Croesia semipurpurana (Kearfoot)

pdf version

Symptoms and Damage

The oak leaf tier is a pest of oaks throughout the Northeastern United States and Canada. In Maine this insect occurs primarily on red oak and has infested thousands of acres in the Central Maine area in recent years. Foliage of infested trees tends to be somewhat ragged, sparse, distorted, and rolled up due to the feeding damage of the larva. Normally trees defoliated by this insect can survive 2 and possibly 3 years of successive defoliation before twig and branch mortality begin to appear. In most areas it is rare to have more than 2 successive years of heavy defoliation by this pest before populations collapse. Most trees refoliate, however, the second crop of leaves is usually yellower and somewhat stunted. It is often the nuisance caused by larvae as they spin down on the family barbecue that stimulates the most concern.


Red oak, and various oaks.

Oak leaf tier larva.  Photo A. Steven Munson, USDA Forest Service, Bugwood.org
Oak Leaf Tier Larva
Photo: A. Steven Munson, USDA Forest Service, Bugwood.org

Life Cycle

The overwintering moth eggs occur individually on the bark of smaller branches and hatch in early May. The newly hatched larvae which are yellowish-brown with a shiny black head, first feed on developing buds and later on expanding leaves. Much of the defoliation is a result of bud destruction by early larval feeding. Mining in the developing leaves produces a shot-hole effect. As the leaves continue to develop, each larva tends to fold or roll a section of a leaf by tying two of the major veins together or tying the edge of a leaf to a vein. In the final stages, each larva may tie two or more leaves together. When mature, the caterpillars, which are about 1/2 inch long, and greenish-yellow with a brown-black head, may be seen hanging on silk threads from the oaks as they drop to the ground to pupate in the litter. The adults are small (1/2 inch wingspan) yellow moths with brown markings and can be seen flitting through the woods in late June or early July.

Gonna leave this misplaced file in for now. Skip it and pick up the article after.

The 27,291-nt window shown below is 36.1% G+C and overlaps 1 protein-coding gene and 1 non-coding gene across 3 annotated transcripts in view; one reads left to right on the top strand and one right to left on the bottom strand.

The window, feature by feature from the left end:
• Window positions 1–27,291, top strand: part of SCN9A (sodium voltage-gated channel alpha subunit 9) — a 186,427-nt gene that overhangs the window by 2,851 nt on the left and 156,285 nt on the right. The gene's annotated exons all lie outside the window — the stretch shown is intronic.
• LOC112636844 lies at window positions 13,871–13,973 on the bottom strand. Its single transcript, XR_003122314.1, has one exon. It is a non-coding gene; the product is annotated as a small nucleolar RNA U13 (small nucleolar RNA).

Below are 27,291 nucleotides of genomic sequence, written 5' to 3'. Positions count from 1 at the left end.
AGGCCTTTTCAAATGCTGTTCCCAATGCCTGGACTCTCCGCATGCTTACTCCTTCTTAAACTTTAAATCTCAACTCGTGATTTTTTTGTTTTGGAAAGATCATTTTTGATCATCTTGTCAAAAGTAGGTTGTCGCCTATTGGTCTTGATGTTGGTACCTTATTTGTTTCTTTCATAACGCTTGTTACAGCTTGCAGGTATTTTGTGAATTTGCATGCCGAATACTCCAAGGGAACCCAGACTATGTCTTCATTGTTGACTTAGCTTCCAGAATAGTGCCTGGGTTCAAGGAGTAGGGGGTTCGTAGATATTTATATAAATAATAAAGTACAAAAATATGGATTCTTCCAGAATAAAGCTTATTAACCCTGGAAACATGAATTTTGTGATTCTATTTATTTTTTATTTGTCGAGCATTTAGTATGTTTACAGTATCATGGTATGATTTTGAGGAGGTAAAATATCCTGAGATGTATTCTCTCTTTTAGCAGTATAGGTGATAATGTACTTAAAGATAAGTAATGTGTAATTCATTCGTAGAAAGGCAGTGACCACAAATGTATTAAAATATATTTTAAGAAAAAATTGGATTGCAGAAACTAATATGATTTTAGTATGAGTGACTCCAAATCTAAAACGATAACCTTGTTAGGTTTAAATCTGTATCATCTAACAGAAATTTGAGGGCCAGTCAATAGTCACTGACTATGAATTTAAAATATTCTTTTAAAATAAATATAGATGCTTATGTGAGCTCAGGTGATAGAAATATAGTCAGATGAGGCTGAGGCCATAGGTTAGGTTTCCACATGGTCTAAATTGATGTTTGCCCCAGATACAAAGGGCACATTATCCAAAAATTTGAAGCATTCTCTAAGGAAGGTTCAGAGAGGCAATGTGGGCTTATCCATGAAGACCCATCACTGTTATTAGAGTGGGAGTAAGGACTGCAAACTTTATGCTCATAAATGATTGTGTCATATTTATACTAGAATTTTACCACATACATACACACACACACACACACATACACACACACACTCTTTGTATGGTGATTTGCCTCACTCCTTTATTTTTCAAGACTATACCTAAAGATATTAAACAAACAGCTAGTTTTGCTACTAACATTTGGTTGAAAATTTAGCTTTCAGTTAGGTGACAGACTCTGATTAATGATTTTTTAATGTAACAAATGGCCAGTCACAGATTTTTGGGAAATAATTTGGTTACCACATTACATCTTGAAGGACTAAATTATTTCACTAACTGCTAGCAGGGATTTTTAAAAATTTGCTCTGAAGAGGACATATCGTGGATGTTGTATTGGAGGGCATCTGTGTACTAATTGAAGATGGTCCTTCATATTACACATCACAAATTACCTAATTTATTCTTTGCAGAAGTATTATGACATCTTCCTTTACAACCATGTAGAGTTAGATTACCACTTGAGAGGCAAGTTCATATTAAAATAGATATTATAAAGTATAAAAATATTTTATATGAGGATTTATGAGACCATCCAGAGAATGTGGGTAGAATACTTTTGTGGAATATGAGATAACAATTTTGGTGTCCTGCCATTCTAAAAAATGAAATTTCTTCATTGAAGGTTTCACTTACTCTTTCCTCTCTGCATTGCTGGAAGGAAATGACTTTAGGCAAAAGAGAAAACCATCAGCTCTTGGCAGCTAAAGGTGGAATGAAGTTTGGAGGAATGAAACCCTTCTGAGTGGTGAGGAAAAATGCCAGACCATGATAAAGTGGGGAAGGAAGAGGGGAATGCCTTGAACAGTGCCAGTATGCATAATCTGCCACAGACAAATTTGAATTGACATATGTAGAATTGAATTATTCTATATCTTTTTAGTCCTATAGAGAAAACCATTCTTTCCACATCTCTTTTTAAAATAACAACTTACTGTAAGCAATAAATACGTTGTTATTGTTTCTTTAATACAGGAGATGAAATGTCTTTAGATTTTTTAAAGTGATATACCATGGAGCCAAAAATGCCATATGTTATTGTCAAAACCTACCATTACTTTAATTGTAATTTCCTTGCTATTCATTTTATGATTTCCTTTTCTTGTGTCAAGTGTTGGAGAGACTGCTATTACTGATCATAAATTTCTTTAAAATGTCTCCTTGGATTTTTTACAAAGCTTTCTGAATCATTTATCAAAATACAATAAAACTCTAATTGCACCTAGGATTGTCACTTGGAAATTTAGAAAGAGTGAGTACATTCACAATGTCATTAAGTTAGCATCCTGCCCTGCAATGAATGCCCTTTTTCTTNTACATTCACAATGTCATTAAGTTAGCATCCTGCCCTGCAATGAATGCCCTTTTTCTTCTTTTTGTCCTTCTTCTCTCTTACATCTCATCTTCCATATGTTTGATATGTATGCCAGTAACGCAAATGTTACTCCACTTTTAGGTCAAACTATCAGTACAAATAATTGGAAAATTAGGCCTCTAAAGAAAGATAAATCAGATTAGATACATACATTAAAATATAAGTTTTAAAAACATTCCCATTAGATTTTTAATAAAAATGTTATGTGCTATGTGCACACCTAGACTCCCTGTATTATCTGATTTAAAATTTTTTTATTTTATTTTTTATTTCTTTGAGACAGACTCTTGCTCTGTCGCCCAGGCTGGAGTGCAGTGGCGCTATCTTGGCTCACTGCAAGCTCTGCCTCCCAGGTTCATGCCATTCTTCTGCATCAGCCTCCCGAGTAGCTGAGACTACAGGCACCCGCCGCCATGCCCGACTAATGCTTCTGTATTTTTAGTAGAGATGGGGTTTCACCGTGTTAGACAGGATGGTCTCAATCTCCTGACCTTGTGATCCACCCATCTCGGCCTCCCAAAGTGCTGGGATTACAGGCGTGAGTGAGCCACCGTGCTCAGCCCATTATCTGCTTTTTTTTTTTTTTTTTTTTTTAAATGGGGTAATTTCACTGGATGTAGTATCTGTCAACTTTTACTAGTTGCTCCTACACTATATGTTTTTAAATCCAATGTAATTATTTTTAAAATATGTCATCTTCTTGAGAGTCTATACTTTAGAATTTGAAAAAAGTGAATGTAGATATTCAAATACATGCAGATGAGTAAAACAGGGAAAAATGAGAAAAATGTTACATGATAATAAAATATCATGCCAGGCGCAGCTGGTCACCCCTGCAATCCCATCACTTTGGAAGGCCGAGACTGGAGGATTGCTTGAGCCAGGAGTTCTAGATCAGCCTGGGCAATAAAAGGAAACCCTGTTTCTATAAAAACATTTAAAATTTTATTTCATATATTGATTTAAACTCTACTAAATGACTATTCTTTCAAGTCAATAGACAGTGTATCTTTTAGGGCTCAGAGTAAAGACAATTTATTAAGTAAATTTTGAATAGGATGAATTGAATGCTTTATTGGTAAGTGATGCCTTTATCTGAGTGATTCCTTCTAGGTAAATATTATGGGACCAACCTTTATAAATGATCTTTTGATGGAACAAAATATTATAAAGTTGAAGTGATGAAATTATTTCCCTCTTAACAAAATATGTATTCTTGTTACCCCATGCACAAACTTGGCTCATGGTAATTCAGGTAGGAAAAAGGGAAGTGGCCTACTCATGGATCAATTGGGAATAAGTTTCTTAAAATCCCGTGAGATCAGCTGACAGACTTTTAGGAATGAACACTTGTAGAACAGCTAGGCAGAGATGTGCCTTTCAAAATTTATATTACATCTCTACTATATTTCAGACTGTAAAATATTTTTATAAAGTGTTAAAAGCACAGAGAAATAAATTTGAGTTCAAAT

Individual oak shade or ornamental trees can be protected for aesthetic purposes by spraying when the buds begin to break with carbaryl or cyfluthrin. The oak leaf tier frequently feeds simultaneously with other oak feeders (i.e., sawflies and gypsy moth) and a single application may control all of these. Since foliage is especially tender as the leaves are pushing out of the buds, do not treat exposed foliage with concentrated mistblower sprays.

Fertilizing infested oak shade or ornamental trees may help recovery but should be done only in the early part of the season following defoliation.

*NOTE: These recommendations are not a substitute for pesticide labeling. Read the label before applying any pesticide. Pesticide recommendations are contingent on continued EPA and Maine Board of Pesticides Control registration and are subject to change.

Caution : For your own protection and that of the environment, apply the pesticide only in strict accordance with label directions and precautions.

Maine Forest Service - Forest Health and Monitoring Division
April 2000

For More Information:
USFS PestAlertExternal Link
USFS HOW ToExternal Link
BugWood WikiExternal Link